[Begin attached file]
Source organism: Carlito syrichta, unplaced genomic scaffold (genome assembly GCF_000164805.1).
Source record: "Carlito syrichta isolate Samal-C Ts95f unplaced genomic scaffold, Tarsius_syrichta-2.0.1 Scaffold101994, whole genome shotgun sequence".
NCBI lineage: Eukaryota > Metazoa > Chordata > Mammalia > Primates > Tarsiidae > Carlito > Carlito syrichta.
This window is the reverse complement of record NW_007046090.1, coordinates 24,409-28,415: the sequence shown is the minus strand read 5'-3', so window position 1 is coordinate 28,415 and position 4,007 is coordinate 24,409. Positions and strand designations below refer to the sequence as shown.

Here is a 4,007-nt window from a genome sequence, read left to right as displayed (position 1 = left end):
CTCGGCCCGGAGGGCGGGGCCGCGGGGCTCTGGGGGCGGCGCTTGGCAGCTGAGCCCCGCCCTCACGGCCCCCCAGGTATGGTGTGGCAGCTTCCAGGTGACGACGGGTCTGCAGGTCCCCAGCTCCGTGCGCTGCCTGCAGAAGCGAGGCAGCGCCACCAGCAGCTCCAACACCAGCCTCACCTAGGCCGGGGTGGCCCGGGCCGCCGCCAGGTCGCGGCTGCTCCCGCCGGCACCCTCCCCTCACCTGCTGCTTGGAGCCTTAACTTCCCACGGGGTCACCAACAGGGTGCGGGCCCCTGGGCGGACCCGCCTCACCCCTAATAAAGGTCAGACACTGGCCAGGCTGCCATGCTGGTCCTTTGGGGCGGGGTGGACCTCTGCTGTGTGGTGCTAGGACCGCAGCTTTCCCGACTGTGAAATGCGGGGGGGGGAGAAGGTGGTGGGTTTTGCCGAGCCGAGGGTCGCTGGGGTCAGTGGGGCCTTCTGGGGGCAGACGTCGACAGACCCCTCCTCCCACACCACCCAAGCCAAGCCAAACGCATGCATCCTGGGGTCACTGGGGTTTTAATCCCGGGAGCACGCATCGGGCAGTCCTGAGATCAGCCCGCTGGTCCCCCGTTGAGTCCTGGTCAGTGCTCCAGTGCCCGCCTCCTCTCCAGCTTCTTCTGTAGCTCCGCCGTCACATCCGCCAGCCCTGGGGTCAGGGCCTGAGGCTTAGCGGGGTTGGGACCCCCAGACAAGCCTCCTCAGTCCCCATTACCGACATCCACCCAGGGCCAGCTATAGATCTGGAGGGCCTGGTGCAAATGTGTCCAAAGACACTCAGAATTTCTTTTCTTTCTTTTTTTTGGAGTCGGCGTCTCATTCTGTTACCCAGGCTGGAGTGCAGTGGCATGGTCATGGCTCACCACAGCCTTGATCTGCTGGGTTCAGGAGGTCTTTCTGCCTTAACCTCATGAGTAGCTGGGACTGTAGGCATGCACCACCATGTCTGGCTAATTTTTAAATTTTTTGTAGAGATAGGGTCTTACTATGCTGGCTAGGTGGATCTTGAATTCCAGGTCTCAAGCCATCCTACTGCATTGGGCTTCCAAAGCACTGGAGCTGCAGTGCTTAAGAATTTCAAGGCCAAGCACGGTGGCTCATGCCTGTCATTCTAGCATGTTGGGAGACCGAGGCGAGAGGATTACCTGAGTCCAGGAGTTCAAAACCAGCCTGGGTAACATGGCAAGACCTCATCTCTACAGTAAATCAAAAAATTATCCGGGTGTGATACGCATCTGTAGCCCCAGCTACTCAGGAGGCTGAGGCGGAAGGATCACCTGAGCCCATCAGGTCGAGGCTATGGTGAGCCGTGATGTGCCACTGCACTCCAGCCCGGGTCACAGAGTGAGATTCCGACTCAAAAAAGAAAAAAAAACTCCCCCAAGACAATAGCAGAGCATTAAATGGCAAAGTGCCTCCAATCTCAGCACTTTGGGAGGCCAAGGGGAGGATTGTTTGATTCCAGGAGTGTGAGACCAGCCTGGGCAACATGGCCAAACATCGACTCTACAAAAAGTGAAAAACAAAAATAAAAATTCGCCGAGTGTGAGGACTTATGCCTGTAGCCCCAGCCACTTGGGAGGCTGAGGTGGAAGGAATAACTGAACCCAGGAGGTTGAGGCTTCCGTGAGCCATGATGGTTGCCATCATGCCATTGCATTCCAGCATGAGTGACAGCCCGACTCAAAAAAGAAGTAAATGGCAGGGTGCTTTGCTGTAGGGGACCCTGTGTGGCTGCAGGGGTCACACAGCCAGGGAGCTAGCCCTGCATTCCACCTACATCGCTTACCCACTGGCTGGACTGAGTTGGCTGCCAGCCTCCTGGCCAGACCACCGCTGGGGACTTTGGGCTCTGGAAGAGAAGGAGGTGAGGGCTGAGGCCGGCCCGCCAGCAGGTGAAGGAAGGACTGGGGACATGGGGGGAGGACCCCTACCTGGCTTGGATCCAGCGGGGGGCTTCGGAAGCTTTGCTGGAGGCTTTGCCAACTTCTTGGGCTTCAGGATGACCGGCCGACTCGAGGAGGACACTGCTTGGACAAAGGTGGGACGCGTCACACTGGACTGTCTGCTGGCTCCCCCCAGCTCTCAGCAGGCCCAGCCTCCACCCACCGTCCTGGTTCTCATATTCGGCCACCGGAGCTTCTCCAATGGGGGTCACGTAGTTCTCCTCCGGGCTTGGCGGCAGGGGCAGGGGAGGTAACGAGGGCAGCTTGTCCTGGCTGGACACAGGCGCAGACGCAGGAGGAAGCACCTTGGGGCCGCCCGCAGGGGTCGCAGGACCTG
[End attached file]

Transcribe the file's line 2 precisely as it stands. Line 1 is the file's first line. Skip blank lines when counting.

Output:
Source record: "Carlito syrichta isolate Samal-C Ts95f unplaced genomic scaffold, Tarsius_syrichta-2.0.1 Scaffold101994, whole genome shotgun sequence".